Kosmopolito is one of the best bloggers in the eurobubble. He recently wrote The inconvenient truth about social media and #ep2014 which I find a very good and punchy piece on one of the main events of 2014 in Europe. Although I disagree to some extent, I think it is laudable that experts in the field are openly feeding the debate. In his article he points out “10 simple truths about social media and the #ep2014.” See my comments below each point. It would have been complicated to put all this in a blog comment so I preferred writing a dedicated blogpost about it.
1. Social media will only help a few MEPs that have already invested heavily in their individual social media presences. Using social media during campaigns may look good – but only a long term commitment can deliver sustainable results. It’s simple: be authentic, build relationships and engage your audience. But: Using social media in a bad way is worse than not using it at all. Think about it!
1. I don’t find the first point convincing, I actually think it debunks your assumptions. “Social media will only help a few MEPs that have already invested heavily in their individual social media presences.” You are basically saying that the MEPs who have invested on social media will have an advantage compared to those who haven’t. Doesn’t this mean “having an impact?” This is for instance very visible in Italy where the EP elections will be (maybe coincidentally) lead by the two leaders and parties that have the highest followerships and highest levels of investment and engagement on social media.
2. We live in an echo chamber – the bubble is talking to itself. Nobody listens to voices with a different opinion. You only follow stuff you already like. Result: Social media is not a helpful tool for complex political debates. Welcome to the filter bubble!
2. I disagree to a certain extent. “Following” somebody doesn’t’ necessary mean to agree with that person or institution. However, it is true for most (not all) people, that we live in a social media self-built echo chamber.
3. 75 % of Europeans still get their political information on Europe from TV. “The Internet” is only the 4th most important resource for political information – and the preferred information sources on the internet are “information websites” – not social media.
4. Social media does not reach people who are already disengaged from politics. And even if there is more engagement it does not translate into a higher voter turnout. Statistically, young people are more engaged on social media but their interest / engagement in the political process is falling – both at the national and European level. Suggesting that social media will boost the turnout of young voters may be a false correlation.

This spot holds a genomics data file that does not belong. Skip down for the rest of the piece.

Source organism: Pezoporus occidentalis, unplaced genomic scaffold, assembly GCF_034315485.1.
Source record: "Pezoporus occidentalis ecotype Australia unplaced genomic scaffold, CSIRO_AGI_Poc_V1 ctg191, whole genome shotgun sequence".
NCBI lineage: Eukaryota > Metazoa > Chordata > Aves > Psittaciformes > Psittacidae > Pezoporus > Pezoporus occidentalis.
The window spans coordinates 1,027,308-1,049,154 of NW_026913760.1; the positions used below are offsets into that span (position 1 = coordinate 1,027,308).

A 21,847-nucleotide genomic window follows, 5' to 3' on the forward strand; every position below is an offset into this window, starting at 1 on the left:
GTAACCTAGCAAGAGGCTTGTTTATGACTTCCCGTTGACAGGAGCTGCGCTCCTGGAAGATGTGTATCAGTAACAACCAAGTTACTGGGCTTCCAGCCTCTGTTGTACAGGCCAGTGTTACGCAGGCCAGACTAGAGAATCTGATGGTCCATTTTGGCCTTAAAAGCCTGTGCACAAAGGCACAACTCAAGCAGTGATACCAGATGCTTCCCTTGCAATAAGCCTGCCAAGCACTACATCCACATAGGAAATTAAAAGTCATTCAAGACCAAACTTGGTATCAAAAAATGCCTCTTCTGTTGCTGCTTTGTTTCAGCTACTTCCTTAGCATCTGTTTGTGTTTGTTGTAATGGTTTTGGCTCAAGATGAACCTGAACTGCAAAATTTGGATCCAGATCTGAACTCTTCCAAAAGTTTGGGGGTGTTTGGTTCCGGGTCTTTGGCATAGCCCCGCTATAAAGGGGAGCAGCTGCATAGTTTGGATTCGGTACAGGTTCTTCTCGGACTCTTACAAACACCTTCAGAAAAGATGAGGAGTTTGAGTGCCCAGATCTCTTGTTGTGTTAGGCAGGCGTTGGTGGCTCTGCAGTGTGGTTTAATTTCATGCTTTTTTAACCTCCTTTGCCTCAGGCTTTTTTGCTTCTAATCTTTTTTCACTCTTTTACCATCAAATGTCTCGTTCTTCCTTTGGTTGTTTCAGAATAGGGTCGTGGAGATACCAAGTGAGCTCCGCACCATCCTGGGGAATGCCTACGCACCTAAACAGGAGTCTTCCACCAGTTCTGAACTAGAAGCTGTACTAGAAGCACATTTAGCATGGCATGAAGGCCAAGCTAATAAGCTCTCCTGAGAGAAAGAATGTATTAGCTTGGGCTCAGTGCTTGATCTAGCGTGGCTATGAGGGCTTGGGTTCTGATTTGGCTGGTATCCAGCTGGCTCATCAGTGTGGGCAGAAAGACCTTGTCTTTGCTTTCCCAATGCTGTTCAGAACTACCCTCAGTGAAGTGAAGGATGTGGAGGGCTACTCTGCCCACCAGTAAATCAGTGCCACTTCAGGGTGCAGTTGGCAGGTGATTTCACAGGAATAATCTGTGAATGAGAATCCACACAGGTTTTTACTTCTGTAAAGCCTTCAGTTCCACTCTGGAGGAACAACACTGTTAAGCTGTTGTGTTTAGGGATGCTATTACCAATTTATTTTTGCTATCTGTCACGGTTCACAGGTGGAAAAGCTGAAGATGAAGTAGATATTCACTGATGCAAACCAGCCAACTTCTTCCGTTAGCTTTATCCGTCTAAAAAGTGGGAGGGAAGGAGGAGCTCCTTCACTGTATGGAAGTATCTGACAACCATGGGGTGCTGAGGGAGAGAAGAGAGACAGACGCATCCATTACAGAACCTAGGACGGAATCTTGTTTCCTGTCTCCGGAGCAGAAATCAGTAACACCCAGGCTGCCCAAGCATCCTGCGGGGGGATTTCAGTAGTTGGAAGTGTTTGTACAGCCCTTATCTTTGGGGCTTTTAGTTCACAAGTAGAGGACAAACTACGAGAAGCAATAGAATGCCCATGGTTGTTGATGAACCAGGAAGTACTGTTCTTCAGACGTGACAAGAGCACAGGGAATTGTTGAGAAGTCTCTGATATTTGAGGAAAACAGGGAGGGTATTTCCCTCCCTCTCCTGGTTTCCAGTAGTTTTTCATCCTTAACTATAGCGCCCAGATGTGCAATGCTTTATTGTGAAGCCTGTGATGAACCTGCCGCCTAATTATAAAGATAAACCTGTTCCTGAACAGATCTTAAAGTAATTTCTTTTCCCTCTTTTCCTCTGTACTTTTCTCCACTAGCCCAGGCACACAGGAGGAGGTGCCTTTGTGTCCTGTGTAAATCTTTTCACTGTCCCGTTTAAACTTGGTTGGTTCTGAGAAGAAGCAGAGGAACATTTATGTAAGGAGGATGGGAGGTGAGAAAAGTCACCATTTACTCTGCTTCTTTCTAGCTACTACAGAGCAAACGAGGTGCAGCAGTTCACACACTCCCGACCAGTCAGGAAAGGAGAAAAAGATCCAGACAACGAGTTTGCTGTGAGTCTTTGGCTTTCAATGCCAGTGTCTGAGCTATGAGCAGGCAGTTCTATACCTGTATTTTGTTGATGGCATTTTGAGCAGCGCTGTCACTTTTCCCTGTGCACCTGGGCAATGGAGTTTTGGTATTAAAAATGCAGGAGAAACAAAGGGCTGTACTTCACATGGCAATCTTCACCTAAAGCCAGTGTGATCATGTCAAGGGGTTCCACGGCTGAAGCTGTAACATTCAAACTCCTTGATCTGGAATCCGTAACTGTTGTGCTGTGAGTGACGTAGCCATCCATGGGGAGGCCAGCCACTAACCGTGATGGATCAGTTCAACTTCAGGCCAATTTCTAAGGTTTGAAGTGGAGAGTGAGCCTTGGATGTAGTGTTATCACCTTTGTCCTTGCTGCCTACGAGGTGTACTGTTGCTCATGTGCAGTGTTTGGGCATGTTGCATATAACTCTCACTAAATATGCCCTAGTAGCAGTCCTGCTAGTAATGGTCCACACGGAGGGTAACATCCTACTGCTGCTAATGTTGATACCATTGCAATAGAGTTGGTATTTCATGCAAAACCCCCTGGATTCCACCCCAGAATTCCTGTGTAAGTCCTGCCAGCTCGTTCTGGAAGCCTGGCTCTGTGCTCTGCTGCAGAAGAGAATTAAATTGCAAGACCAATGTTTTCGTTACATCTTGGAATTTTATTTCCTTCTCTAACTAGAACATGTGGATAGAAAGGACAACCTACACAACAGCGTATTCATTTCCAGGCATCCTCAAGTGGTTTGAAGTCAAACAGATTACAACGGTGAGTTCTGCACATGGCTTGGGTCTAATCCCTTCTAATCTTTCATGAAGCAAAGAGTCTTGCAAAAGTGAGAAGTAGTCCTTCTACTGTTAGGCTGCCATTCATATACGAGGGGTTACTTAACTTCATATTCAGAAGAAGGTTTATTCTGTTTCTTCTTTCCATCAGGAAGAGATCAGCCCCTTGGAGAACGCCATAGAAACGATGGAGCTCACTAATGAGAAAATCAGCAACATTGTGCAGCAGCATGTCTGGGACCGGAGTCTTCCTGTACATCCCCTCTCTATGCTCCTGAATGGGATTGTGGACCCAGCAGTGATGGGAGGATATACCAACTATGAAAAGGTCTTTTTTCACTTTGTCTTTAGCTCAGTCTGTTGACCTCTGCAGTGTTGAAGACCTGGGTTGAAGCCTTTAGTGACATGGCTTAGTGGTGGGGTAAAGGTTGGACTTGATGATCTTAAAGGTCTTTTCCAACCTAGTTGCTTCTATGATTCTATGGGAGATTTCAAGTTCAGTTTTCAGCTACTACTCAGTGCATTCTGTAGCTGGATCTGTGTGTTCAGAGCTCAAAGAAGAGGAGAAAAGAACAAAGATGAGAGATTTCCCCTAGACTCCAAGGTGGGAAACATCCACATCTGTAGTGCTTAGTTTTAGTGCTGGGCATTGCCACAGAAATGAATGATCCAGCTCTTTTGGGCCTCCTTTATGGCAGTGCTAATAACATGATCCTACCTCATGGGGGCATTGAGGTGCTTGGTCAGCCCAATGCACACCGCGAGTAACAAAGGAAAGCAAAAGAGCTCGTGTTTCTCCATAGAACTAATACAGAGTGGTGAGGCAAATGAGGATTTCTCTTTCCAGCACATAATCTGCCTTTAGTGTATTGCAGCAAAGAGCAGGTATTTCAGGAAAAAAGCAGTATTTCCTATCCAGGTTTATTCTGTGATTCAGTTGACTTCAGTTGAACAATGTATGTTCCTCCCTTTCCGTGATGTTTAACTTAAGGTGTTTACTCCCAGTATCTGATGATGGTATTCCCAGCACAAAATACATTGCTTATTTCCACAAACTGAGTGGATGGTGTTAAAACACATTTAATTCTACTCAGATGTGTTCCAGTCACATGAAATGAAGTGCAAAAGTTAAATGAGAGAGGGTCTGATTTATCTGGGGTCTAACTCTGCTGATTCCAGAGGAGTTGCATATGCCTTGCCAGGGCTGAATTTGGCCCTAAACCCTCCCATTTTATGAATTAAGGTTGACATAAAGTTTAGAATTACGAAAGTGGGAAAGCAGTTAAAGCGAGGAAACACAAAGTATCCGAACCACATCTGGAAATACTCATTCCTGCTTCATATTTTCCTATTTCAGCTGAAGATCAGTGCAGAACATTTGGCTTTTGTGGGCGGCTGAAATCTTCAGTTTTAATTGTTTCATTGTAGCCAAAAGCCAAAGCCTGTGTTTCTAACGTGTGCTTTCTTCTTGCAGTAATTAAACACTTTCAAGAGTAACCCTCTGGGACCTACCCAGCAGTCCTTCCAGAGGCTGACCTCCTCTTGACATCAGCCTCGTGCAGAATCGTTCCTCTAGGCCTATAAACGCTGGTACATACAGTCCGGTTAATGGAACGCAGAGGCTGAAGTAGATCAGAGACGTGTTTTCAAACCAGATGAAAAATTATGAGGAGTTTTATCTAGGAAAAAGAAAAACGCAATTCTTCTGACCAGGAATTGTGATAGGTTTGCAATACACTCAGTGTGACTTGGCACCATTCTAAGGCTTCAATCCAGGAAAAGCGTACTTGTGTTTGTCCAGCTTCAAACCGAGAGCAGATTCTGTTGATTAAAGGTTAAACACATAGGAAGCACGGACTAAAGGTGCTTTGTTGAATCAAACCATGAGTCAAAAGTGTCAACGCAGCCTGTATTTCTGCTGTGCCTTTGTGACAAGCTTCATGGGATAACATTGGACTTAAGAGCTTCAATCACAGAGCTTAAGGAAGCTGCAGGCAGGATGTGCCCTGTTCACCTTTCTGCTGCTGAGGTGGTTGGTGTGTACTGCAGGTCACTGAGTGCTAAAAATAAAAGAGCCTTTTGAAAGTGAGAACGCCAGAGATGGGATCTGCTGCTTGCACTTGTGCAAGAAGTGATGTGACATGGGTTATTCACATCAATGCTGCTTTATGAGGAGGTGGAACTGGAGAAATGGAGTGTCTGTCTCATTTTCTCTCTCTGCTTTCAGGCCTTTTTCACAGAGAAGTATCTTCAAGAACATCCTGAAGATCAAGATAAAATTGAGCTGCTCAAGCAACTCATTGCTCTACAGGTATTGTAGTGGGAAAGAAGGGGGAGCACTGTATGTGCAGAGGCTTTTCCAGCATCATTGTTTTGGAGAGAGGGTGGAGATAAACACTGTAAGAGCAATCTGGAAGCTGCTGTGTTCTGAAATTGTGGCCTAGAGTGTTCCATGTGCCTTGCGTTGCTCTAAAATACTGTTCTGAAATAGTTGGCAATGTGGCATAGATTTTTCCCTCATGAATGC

4. Disagree. The demonstration of the opposite is still visible in Italy. People who are disengaged and most importantly disillusioned by politics are reached by new political movements which use social media extensively (i.e. Pirate party, and most ALDE)
5. The social media/digital divide: 41 % of Europeans have never used social media.
6. Twitter can reach journalists and opinion-makers. If used properly one can use it for multiplier effects. To use Facebook effectively you will need a proper budget to game their algorithm.
7. Data mining may not be working in Europe: Europeans have a different conception of privacy – and there is no fundraising angle (unlike in the US). Just ask yourself one simple question: Would you send a (party) political messages to a friend on Facebook?
7. This is actually happening. People on Facebook do express largely their political views.
8. Social media tends to punish moderate voices and makes it hard to structure political debates. European politics is all about finding a compromise – not a strength of social media debates. But this is also the reason why radical voices and populists embraced social media and are generally more successful using it – compared to traditional parties.
8. I would correct “European politics is all about finding a compromise” with “politics is all about finding a compromise.”
9. Is social media a tool to bypass traditional media channels? No! Early adopters and new media organizations will be the new gatekeepers.
9. Is social media a tool to bypass traditional media channels? Yes, in finding and filtering information. Especially, the trends of using social media (first and foremost Facebook and Twitter) as tailor-made newspapers are irreversible.
10. #ep2014 campaigns will have a strong national angle. The use of social media is very different across Europe so we will not see a clear picture of its impact.
10 It will certainly be challenging, but the tools to provide such in-depth analysis are well available on the market.